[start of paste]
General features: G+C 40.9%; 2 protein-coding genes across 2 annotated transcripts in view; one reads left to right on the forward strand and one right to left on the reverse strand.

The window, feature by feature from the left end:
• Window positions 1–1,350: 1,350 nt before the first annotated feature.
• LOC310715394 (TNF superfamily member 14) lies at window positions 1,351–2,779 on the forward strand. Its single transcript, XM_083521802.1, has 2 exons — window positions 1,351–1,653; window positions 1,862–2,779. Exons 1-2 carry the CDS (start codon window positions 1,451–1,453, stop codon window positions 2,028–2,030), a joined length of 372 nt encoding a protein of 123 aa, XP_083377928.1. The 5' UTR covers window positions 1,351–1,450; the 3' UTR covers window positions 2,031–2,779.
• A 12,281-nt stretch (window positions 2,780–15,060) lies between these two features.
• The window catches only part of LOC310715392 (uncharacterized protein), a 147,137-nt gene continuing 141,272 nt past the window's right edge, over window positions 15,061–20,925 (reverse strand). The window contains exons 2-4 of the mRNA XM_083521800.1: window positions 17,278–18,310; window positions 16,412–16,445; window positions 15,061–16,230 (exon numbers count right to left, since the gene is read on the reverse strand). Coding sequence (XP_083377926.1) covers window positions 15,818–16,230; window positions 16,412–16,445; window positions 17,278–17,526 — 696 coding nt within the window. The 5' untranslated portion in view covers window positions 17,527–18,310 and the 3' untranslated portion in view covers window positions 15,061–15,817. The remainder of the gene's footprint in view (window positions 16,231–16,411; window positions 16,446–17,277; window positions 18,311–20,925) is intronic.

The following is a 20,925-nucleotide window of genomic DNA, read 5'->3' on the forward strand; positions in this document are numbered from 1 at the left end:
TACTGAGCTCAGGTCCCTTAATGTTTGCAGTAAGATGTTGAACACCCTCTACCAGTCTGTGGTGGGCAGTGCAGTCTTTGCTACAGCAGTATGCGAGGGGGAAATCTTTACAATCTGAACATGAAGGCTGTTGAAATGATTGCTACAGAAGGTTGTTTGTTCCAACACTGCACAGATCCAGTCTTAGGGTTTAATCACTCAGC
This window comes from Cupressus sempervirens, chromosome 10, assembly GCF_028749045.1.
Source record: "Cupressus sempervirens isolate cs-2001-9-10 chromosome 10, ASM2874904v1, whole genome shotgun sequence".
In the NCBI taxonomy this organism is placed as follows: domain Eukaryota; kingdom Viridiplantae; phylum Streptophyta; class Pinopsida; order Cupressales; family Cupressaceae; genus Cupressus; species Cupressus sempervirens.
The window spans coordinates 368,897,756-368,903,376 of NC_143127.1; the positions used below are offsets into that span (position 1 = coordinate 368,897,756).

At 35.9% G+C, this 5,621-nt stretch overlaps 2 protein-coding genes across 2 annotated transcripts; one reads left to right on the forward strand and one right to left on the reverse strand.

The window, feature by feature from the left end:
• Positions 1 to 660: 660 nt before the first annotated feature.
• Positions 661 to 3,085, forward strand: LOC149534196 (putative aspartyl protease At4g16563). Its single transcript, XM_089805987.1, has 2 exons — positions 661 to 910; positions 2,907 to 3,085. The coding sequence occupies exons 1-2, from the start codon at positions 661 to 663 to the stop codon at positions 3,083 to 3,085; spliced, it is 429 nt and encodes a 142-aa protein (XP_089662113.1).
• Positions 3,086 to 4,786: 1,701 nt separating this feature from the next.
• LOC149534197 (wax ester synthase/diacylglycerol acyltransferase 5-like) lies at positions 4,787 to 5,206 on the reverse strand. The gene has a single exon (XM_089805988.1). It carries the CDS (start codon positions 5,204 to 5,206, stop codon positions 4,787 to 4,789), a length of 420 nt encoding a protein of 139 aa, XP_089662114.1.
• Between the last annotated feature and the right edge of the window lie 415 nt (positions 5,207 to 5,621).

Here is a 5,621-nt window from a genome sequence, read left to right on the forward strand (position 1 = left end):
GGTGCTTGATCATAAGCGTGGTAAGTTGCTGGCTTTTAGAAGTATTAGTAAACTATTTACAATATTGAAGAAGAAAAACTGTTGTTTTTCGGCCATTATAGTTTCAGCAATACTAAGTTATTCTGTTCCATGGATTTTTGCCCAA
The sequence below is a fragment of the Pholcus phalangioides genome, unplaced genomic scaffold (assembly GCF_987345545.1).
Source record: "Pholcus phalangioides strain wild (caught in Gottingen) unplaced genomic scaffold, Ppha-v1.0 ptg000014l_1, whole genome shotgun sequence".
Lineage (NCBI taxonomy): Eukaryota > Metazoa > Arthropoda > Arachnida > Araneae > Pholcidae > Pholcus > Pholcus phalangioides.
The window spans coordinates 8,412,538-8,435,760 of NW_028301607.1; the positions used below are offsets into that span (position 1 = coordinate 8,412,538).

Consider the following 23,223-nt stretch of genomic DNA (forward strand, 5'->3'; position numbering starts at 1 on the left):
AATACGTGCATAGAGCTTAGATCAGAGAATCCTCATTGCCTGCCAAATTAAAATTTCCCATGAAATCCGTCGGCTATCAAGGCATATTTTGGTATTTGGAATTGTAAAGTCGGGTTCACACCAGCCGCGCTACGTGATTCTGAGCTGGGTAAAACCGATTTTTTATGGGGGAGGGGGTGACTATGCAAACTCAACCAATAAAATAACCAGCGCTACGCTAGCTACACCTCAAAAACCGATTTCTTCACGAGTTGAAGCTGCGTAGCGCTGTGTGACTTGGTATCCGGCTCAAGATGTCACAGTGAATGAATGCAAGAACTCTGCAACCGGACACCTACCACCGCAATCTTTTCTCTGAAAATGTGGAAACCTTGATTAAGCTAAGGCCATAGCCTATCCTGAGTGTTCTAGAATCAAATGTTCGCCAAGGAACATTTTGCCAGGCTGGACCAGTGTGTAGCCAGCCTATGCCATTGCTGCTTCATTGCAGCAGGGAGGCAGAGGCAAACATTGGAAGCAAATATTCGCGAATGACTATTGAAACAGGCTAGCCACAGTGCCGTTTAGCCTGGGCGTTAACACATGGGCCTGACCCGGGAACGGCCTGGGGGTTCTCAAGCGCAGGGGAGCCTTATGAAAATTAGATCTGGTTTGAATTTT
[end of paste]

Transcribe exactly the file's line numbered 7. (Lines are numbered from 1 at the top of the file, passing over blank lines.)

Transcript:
The following is a 20,925-nucleotide window of genomic DNA, read 5'->3' on the forward strand; positions in this document are numbered from 1 at the left end: